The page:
DOCKET NO.: 98-223
DECIDED BY: Rehnquist Court (1986-2005)
LOWER COURT: Florida Supreme Court
CITATION: 526 US 559 (1999)
ARGUED: Mar 23, 1999
DECIDED: May 17, 1999
Carolyn M. Snurkowski – Argued the cause for the petitioner
David P. Gauldin – Argued the cause for the respondent
Malcolm L. Stewart – Argued the cause for the United States, as amicus curiae, by special leave of the Court
Facts of the case
Two months after officers observed Tyvessel Tyvorus White using his car to deliver cocaine, he was arrested at his workplace on unrelated charges. At the same time, the arresting officers seized his car, without securing a warrant, because they believed that it was subject to forfeiture under the Florida Contraband Forfeiture Act. During a subsequent inventory search, the police discovered cocaine in the car. White was then charged with possession of a controlled substance in violation of Florida law. At White’s trial on the drug charge, he moved to suppress the evidence discovered during the search, arguing that the car’s warrantless seizure violated the Fourth Amendment, thereby making the cocaine the “fruit of the poisonous tree.” After the jury returned a guilty verdict, the court denied the motion. On appeal, the Florida First District Court of Appeal affirmed. The court also certified to the Florida Supreme Court the question whether, absent exigent circumstances, a warrantless seizure of an automobile under the Act violated the Fourth Amendment. The Florida Supreme Court answered that the warrantless seizure did violate the Fourth Amendment, quashed the lower court opinion, and remanded. The court reasoned that although the police developed probable cause to believe a violation of the Act had occurred, this alone did not justify a warrantless seizure.
Does the Fourth Amendment require the police to obtain a warrant before seizing an automobile from a public place when they have probable cause to believe that it is forfeitable contraband under the Florida Contraband Forfeiture Act?
Media for Florida v. White
Audio Transcription for Opinion Announcement – May 17, 1999 in Florida v. White
The second case I have to announce is Florida versus White, No. 98-223.
This case comes to us on a writ of certiorari to the Supreme Court of Florida.
After the police arrested respondent on charges unrelated to this case, they seized his car because they believe that it was forfeitable under Florida’s Contraband Forfeiture Act.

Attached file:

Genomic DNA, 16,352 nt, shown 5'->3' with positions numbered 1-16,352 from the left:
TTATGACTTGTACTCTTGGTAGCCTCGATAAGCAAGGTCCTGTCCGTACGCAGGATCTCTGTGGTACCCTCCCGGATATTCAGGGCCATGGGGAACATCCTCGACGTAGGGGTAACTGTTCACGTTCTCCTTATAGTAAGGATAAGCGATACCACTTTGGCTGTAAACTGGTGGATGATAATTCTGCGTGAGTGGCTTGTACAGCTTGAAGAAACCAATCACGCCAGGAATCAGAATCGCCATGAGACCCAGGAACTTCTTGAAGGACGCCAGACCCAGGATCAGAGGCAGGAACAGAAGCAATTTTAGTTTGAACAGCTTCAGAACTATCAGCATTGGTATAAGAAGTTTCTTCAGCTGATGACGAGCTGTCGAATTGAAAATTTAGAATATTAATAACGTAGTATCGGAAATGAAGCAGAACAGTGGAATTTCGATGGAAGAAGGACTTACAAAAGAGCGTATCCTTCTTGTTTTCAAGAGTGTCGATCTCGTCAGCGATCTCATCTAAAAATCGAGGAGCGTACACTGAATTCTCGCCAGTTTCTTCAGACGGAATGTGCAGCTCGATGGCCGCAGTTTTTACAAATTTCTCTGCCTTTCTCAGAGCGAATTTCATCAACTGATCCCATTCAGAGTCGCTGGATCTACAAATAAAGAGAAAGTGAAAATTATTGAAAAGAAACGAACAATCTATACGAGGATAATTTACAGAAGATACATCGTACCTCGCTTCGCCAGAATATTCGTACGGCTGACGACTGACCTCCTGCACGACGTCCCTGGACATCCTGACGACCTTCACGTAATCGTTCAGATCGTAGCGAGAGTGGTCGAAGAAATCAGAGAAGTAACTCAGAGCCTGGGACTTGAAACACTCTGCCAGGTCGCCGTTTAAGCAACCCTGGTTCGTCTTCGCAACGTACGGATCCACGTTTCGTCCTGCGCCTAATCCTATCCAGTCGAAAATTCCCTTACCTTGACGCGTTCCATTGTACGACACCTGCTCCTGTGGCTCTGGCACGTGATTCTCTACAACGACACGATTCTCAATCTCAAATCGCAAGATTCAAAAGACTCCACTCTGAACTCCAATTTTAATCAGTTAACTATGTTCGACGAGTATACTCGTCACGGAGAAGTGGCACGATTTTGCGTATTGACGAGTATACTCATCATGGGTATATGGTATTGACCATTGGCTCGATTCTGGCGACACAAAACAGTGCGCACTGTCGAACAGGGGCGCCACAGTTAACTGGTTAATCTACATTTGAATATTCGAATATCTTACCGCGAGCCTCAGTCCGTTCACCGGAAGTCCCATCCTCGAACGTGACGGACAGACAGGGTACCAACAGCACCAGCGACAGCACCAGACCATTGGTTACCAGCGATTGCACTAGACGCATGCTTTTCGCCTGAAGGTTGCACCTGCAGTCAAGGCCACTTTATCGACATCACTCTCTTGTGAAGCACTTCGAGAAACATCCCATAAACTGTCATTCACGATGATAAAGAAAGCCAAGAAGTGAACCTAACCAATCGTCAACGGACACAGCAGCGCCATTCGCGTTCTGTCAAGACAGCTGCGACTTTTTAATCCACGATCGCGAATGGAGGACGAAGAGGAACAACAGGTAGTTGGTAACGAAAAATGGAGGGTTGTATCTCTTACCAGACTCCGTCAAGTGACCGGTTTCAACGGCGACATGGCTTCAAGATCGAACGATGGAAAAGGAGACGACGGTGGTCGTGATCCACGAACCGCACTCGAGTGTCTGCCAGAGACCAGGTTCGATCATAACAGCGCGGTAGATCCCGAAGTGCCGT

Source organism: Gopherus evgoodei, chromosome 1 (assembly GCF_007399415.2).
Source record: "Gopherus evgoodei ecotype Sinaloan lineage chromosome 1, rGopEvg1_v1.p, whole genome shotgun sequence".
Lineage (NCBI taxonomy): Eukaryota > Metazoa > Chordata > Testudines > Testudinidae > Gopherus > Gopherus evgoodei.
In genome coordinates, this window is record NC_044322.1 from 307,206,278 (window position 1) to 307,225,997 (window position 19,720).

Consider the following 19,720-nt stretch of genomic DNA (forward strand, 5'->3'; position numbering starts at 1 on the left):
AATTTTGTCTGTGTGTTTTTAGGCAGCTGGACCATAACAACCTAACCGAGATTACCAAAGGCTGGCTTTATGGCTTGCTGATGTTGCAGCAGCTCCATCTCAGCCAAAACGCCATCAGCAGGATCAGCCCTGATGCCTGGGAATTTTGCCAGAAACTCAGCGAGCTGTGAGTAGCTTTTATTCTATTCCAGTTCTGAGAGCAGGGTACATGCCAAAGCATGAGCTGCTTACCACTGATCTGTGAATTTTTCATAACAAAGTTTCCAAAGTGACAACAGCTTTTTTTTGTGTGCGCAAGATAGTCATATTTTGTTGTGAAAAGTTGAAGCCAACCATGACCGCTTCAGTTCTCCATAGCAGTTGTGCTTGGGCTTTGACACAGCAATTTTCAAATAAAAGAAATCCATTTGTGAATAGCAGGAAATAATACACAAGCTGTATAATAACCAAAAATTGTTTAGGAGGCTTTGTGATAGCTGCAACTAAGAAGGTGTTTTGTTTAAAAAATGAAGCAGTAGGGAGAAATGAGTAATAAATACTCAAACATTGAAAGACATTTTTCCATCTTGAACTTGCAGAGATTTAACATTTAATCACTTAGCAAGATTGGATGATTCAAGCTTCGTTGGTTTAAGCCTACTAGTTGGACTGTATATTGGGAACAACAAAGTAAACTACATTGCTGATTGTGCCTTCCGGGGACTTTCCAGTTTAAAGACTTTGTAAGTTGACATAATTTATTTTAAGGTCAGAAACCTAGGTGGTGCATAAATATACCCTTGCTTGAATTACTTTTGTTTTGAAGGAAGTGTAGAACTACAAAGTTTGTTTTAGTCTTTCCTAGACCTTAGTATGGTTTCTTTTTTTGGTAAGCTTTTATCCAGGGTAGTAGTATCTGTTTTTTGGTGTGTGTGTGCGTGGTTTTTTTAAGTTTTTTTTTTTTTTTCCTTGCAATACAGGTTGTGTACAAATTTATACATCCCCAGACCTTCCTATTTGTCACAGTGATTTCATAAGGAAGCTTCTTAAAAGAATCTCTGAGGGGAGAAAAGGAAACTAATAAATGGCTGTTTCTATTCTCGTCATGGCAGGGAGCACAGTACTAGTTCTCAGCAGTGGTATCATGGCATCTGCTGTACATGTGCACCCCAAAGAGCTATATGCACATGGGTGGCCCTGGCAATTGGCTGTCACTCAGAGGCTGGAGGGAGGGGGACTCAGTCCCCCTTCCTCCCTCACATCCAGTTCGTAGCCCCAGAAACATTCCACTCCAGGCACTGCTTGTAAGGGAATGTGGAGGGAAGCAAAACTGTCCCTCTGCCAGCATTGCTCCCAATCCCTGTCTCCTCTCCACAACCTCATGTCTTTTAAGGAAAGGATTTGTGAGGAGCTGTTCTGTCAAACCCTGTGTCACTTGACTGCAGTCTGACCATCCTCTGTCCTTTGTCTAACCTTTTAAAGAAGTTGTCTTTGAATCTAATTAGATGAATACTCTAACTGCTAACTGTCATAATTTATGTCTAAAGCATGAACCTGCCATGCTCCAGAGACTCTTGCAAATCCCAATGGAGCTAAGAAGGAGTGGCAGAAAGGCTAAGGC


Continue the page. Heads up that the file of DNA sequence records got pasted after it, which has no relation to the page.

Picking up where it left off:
They did not secure warrant authorizing the seizure.
During a subsequent inventory search the police discovered cocaine in the car.
As a result, respondent was charged with drug possession.
Respondent moved to suppress the cocaine on the grounds that the warrantless seizure of the car violated the Fourth Amendment.
Although the Trial and Appellate Courts rejected this argument, the Supreme Court held that, absent exigent circumstances, a warrantless seizure of an automobile under the Forfeiture Act violated the Fourth Amendment.
In an opinion filed with the Clerk today we reverse.
Over 70 years ago in Carroll verus United States we held that the Fourth Amendment does not require police to obtain a warrant before searching a car for and seizing contraband.
Our holding was rooted in federal law enforcement practice at the time that the Fourth Amendment was adopted.
Specifically, we noted that early Congresses authorized federal officers to conduct warrantless searches of ships and to seize concealed goods subject to duties.
The principles underlying the rule in Carroll and the founding-era statutes upon which they were based support our conclusion that the warrantless seizure of respondent’s car did not violate the Fourth Amendment.
Although the police lacked probable cause to believe that respondent’s car contained contraband, they certainly had probable cause to believe that the vehicle itself was contraband under Florida law.
Recognition of the need to seize readily movable contraband before it is spirited away, undoubtedly underlies the early federal laws relied upon in Carroll.
This need is equally weighty when the automobile, as opposed to its contents, is the contraband that the police seek to secure.
In addition, our Fourth Amendment jurisprudence has consistently given police greater latitude in exercising their duties in public places.
Indeed, the facts of this case are nearly indistinguishable from those in G. M. Leasing Corp. versus the United States.
In that 1977 case we held that federal agents did not violate the Fourth Amendment by failing to secure a warrant prior to seizing automobiles in partial satisfaction of income tax assessments.
Therefore, based on the relevant history and our prior precedent, we conclude that the Fourth Amendment did not require a warrant to seize respondent’s automobile in these circumstances.
Justice Souter has filed a concurring opinion which Justice Breyer has joined; Justice Stevens has filed a dissenting opinion which Justice Ginsburg has joined.